Ethics in the Workplace
According to most dictionaries, ethics (the word deriving from the Greek word ethos meaning custom, practice and usage) refers to broadly accepted principles, judgments or ideas about what is right and wrong, good and evil, correct and incorrect behavior/ conduct, moral and immoral etc. In fact, the last of these terms, “morality” is often used by people interchangeably with ethicality. However, morality is more often related to personal morals or ethics (hence we decide about what is right and wrong as individuals) whereas ethics is typically related to a collective system of beliefs about what is right and wrong (and is therefore determined by a wider group of people and may even become a group judgment about how we should even live our entire lives).
The field of ethics (under the broader umbrella of moral philosophy), can be said to involve systematizing, defending, and recommending concepts of right and wrong behavior. Philosophers usually divide ethical theories into three general subject areas: meta-ethics, normative ethics, and applied ethics.
Meta-ethics investigates where our ethical principles come from, and what they mean. Are they merely social inventions? Do they involve more than expressions of our individual emotions? Answers to these questions focus on the issues of universal truths, the role of reason in ethical judgments, and the meaning of ethical terms themselves.
Normative ethics takes on a more practical task, which is to arrive at moral standards that regulate right and wrong conduct. This may involve articulating the good habits that we should acquire, the duties that we should follow, or the consequences of our behavior, when it comes to others.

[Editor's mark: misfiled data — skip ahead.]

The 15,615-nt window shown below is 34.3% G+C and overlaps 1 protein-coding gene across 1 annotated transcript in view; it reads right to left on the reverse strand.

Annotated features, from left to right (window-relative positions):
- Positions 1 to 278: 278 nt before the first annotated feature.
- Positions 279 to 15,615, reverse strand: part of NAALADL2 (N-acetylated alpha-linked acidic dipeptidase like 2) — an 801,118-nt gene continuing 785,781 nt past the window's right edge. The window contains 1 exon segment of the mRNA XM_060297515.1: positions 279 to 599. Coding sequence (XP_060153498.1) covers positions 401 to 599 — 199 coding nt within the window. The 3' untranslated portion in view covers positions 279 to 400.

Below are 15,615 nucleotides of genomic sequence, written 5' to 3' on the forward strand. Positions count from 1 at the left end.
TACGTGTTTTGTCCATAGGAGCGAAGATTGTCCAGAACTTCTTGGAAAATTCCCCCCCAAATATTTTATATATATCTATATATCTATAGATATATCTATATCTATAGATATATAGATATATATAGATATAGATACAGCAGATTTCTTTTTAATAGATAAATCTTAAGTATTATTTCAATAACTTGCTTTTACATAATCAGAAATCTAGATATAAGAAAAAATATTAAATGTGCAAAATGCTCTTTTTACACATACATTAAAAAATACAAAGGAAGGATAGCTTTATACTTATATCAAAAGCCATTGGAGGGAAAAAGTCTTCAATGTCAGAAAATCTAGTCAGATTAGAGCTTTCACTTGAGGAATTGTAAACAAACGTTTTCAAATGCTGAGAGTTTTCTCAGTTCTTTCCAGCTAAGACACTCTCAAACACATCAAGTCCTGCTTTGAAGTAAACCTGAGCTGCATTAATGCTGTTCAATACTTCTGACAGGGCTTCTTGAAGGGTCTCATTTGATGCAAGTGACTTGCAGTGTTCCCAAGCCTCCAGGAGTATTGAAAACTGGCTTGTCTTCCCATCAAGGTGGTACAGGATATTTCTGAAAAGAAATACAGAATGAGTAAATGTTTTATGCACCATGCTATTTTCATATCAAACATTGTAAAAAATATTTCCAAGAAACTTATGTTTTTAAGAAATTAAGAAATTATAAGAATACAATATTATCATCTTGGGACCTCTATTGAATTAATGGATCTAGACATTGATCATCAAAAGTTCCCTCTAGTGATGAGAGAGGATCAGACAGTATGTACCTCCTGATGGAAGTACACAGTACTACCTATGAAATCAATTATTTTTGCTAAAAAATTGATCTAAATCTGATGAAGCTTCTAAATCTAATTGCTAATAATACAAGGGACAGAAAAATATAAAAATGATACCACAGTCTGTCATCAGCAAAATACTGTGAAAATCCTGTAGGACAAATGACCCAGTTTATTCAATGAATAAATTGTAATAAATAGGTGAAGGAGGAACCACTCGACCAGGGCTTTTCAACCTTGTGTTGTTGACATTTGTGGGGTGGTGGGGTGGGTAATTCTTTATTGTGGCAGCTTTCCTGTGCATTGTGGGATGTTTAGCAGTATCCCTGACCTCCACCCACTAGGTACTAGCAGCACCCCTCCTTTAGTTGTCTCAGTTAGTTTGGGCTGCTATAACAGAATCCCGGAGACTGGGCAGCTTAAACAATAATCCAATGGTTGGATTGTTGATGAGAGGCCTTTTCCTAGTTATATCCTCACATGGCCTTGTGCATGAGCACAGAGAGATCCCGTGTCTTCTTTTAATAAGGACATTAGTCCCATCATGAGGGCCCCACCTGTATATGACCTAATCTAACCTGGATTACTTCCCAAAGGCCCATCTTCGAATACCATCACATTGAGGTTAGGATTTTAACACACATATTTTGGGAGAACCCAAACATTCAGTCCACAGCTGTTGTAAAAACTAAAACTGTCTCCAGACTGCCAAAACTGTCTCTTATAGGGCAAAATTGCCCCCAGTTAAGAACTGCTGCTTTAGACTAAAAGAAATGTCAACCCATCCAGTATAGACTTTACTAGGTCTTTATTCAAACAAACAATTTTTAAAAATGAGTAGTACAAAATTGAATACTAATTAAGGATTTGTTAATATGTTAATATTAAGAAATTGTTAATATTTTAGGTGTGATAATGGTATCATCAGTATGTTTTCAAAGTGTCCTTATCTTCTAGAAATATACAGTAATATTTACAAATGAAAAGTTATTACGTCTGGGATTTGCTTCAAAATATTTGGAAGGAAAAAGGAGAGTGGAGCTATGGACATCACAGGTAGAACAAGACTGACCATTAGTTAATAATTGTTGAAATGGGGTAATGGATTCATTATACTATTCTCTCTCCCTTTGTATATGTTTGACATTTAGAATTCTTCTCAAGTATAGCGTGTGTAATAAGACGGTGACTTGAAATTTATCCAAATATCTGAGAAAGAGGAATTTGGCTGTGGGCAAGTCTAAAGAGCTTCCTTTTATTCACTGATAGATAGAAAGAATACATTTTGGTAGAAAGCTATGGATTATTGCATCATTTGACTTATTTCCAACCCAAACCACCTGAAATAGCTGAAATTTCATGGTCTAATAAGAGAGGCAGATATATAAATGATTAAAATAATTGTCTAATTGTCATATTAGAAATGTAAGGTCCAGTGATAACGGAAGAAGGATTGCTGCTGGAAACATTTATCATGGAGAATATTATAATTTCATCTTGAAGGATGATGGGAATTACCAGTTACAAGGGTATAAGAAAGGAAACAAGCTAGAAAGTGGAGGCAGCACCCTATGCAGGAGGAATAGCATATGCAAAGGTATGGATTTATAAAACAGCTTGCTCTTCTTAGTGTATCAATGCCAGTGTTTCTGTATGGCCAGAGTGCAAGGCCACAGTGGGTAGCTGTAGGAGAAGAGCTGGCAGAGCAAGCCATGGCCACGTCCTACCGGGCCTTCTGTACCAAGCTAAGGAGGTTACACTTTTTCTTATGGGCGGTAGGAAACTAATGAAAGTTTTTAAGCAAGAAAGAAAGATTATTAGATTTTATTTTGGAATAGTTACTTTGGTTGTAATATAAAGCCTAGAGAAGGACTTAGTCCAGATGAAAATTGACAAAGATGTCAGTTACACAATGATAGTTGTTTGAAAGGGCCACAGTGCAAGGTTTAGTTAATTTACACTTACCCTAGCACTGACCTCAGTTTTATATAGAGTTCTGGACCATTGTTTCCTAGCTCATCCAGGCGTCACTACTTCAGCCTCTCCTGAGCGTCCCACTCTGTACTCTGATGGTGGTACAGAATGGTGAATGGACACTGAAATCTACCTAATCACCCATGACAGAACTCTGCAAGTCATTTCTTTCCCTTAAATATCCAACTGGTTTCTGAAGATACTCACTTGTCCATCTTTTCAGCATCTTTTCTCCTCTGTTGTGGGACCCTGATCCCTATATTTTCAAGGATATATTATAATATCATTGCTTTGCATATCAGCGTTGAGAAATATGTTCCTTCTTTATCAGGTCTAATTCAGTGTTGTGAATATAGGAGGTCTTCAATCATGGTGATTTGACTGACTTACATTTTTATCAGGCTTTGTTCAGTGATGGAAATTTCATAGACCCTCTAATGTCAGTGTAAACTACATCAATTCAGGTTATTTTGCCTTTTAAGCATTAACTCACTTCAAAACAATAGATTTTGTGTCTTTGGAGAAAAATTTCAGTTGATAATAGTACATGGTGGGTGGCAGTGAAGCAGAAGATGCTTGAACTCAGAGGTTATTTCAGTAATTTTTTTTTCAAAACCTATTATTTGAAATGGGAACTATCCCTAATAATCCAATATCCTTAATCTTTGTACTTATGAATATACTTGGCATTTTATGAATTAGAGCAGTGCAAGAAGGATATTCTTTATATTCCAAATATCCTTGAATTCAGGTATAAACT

Finally, applied ethics involves examining specific and often controversial life issues, such as abortion, infanticide, animal rights, environmental concerns, homosexuality, capital punishment, or nuclear war. Applied ethics can also examine a range of organizational issues too. By using the conceptual tools of meta-ethics and normative ethics, discussions in applied ethics try to resolve these controversial issues.
The lines of distinction between meta-ethics, normative ethics, and applied ethics are not always clear. For example, the issue of multi-national companies out-sourcing work to third-world countries, raises the vexed problem of in-bound investment (and all the economic good that can flow from this) and potential labor abuse (especially where sub-contractors are allowed to set their own (often much lower) ethical standards.
Ethics in the workplace: “Corporate” or business ethics
Although “corporate” ethics would never seek to suggest how individuals should live their whole lives (both inside and outside the workplace), as a whole morale philosophy, it has similar ambitions within the “corporate” employing body of each individual. In other words, corporate ethics are standards of behavior or judgments about what is considered to be organizational right and wrong (allowing individuals to act within certain boundaries when they face different circumstances or have to make a variety of different business-related decisions).